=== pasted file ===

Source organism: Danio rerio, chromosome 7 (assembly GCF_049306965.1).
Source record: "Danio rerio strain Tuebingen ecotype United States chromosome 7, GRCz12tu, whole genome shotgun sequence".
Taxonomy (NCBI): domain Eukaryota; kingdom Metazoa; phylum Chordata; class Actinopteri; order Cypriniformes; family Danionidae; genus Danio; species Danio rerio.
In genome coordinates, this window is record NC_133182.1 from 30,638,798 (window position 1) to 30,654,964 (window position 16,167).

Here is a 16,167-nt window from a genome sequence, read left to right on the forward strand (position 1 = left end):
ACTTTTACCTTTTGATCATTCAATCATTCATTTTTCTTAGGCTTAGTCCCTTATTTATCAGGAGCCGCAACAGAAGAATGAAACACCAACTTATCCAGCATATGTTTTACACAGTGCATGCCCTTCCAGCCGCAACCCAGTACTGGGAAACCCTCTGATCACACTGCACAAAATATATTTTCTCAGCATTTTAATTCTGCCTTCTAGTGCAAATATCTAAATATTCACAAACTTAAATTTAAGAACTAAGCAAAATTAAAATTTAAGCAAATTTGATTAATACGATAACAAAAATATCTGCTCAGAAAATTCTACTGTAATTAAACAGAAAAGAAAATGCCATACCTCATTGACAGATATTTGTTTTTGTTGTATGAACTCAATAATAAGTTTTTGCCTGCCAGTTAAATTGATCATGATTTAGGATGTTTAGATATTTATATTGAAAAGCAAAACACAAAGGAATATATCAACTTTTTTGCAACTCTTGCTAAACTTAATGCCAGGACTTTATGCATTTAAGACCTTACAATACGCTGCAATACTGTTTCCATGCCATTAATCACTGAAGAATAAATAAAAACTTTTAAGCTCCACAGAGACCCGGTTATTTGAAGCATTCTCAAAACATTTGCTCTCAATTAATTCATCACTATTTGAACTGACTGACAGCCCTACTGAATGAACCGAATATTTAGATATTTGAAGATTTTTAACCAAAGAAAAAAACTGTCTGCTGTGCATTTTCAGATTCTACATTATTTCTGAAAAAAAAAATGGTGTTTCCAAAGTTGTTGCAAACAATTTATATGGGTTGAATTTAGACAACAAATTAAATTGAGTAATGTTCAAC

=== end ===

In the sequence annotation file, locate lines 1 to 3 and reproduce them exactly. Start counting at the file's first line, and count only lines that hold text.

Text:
Source organism: Danio rerio, chromosome 7 (assembly GCF_049306965.1).
Source record: "Danio rerio strain Tuebingen ecotype United States chromosome 7, GRCz12tu, whole genome shotgun sequence".
Taxonomy (NCBI): domain Eukaryota; kingdom Metazoa; phylum Chordata; class Actinopteri; order Cypriniformes; family Danionidae; genus Danio; species Danio rerio.